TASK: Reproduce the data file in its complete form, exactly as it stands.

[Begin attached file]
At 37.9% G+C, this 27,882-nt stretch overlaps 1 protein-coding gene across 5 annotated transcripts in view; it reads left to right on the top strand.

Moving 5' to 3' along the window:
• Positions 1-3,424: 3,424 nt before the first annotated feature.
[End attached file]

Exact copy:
At 37.9% G+C, this 27,882-nt stretch overlaps 1 protein-coding gene across 5 annotated transcripts in view; it reads left to right on the top strand.

Moving 5' to 3' along the window:
• Positions 1-3,424: 3,424 nt before the first annotated feature.